Republicans proposed steep spending cuts and rejected President Barack Obama's call to raise taxes on the wealthy on Monday in their first formal proposal to avert a "fiscal cliff" that could push the U.S. economy into recession.
After days of stalemate, the Republican offer shows deep differences with President Barack Obama as the two sides work to head off across-the-board spending cuts and tax increases due to take effect in January.
The White House dismissed the proposal and said it contained no new ideas. But it could allow negotiators to begin work in earnest as both sides now have outlined their visions in concrete terms. Analysts say the talks will have to show progress this week to ensure that a deal can be signed into law before the end of the year.
"The American people expect their leaders to find fair middle ground to address the nation's most pressing challenges," House of Representatives Speaker John Boehner of Ohio and several other top House Republicans wrote in a letter to Obama.
Both plans would rely on spending cuts and increased tax revenue to trim budget deficits by more than $4 trillion (2.5 trillion pounds) over the coming 10 years. According to the Republicans, their plan would save $240 billion more than Obama's proposal.
But the two plans would achieve their budget savings in dramatically different ways.
Republicans envision $1 trillion more in spending cuts than Obama has proposed, while Obama wants $800 more in tax increases and $200 billion in measures to boost the sluggish economy.
The Republican proposal would overhaul the complicated U.S. tax code to raise $800 billion in new revenue, roughly half the total Obama is seeking. Boehner tentatively agreed to that much in new tax revenue, presumably from closing loopholes in deductions, in failed talks with Obama in the summer of 2011.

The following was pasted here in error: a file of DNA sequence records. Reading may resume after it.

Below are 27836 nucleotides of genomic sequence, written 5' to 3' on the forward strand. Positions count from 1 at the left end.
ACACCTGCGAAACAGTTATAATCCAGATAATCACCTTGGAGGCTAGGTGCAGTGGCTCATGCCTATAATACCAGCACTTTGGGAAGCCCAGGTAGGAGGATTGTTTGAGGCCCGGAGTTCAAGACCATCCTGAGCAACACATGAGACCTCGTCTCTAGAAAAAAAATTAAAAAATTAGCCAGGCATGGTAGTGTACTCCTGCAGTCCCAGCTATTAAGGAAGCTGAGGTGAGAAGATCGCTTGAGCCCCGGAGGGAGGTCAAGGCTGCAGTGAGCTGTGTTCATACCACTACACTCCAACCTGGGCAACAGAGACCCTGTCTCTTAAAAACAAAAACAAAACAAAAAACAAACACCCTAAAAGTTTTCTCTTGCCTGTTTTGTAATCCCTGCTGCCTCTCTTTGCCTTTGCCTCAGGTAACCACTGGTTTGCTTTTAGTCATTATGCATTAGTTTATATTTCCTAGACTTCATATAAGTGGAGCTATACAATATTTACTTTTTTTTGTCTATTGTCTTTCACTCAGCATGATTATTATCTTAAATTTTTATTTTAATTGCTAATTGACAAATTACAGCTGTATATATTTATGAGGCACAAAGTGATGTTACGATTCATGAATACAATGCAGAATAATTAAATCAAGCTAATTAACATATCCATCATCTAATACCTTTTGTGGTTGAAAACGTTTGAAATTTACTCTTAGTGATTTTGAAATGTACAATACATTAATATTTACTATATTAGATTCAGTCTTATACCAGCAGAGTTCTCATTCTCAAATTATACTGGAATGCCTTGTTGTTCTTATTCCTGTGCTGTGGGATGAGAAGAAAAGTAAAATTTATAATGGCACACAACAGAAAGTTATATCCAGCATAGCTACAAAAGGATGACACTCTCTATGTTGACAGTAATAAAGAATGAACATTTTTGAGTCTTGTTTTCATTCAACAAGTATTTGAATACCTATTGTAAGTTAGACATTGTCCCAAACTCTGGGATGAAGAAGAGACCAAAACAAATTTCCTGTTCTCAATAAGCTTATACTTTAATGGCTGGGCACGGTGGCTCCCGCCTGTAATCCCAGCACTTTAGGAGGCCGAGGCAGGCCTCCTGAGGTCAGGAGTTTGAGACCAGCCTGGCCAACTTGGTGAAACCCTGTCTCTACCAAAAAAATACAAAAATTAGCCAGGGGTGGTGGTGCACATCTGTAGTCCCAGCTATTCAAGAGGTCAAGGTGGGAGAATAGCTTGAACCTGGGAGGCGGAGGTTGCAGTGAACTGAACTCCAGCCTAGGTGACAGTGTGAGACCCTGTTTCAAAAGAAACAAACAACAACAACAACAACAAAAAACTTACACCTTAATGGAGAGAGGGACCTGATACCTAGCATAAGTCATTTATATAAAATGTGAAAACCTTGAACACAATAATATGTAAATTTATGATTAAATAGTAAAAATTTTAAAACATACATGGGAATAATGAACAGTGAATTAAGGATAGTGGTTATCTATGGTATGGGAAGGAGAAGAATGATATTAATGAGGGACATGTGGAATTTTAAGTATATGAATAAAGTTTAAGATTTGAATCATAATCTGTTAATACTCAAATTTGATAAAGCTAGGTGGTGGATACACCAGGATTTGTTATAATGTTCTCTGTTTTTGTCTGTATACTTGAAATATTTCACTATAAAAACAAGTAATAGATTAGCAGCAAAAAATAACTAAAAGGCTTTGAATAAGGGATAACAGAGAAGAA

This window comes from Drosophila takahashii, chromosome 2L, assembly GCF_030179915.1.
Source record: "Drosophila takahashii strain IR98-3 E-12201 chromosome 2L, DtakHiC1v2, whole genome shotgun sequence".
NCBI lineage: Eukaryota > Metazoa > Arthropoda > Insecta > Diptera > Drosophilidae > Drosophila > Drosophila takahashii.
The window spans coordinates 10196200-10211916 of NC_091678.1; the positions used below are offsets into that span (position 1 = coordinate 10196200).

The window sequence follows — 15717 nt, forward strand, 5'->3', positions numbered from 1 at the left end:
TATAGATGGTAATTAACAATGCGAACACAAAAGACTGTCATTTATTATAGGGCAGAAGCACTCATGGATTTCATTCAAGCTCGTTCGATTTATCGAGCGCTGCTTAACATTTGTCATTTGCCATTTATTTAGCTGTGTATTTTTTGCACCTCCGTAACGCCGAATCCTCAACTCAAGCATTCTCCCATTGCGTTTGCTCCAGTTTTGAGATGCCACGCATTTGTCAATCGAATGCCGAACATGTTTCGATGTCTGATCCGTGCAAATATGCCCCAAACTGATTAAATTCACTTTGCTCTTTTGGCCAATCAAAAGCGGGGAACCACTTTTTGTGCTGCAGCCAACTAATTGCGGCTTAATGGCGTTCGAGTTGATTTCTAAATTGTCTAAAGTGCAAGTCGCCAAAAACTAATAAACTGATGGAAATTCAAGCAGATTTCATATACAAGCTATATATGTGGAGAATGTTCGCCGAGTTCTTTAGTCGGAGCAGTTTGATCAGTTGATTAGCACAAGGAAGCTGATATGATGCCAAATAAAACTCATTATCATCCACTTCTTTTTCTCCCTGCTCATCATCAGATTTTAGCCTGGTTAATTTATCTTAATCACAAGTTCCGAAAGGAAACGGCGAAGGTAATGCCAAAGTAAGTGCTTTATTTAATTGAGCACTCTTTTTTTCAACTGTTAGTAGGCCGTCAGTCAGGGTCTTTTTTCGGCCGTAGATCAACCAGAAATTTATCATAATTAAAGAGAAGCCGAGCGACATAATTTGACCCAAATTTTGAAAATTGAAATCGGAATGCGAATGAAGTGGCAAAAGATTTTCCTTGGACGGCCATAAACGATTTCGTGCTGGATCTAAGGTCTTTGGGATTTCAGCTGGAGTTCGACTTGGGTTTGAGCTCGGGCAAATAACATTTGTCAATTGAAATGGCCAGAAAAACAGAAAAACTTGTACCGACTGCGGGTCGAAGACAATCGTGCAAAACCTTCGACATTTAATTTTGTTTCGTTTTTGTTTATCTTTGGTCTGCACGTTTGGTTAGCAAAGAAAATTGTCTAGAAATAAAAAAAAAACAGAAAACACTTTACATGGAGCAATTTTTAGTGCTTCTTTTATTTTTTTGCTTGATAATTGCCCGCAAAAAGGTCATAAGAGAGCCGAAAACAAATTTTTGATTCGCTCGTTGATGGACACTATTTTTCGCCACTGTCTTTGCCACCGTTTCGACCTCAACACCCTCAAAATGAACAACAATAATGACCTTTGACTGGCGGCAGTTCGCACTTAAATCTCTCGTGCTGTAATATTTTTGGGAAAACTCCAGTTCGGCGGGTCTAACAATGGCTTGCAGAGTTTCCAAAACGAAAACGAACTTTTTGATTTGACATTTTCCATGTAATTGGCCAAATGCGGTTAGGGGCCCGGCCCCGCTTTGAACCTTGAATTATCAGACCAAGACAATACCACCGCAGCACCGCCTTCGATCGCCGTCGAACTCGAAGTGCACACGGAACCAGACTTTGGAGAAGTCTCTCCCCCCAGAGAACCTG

Monday's proposal marks the first time his party has floated a budget plan that departs from the anti-tax stance that has defined the party for decades.
But the Republicans said they would oppose raising tax rates on the wealthiest 2 percent of U.S. households, which is a central element of Obama's proposal.
"Until the Republicans in Congress are willing to get serious about asking the wealthiest to pay slightly higher tax rates, we won't be able to achieve a significant, balanced approach to reduce our deficit," White House communications director Dan Pfeiffer said in a prepared statement.
The Republican plan would also trim government healthcare costs by $600 billion over a decade, $250 billion more than Obama proposed in his opening bid last week.
The plan would trim retirement benefits for federal workers by $200 billion and cut spending in other areas by $600 billion.
The cuts proposed by Republicans are sure to face fierce resistance from Democrats, who are still smarting over $1.1 trillion in cuts that Republicans extracted in a budget deal last year.
Nancy Pelosi, the top Democrat in the House, called the plan an "assault" on the middle class and retirees. She said she would try to force a vote on Tuesday to raise tax rates for the wealthiest.
Negotiators must overcome more than just mutual distrust as they work toward a deal in coming weeks. While some business leaders and grassroots groups are urging Washington to craft a "grand bargain" that would put federal finances on a sustainable course, lawmakers also face a more immediate lobbying blitz from groups that worry that any deal could decimate favoured federal programs.
Anti-tax activist Grover Norquist has been in the spotlight as he pressures Republicans to stick by a pledge many have signed to oppose any tax increases.
On the other side of the ledger, industry groups are scrambling to protect spending on everything from education to defence and scientific research. Liberal groups have mobilized to protect popular federal health and retirement programs.
"Everyone wants something to happen before the end of the year, but what's more important than having something happen is having the right thing happen," said Nancy Altman, co-director of Social Security Works, a coalition of liberal and labour groups.
"A bad deal is worse than no deal at all," she said.
Several defence contractors said their business has already been hurt by concerns about the looming, across-the-board spending cuts that will take effect in January absent a deal.
"We are talking a good game, but are still unwilling to park short-term self-interest," said David Langstaff, chief executive of engineering firm TASC Inc. "Every trade group, special interest and corporate lobbyist is up on Capitol Hill clamouring that Congress solve the problem ... but don't touch my budgets! We can't have it both ways."
(Reporting by Richard Cowan, Jeff Mason, Mark Felsenthal, Andrea Shalal-Esa and Andy Sullivan; Writing by Andy Sullivan; Editing by Fred Barbash and Eric Beech)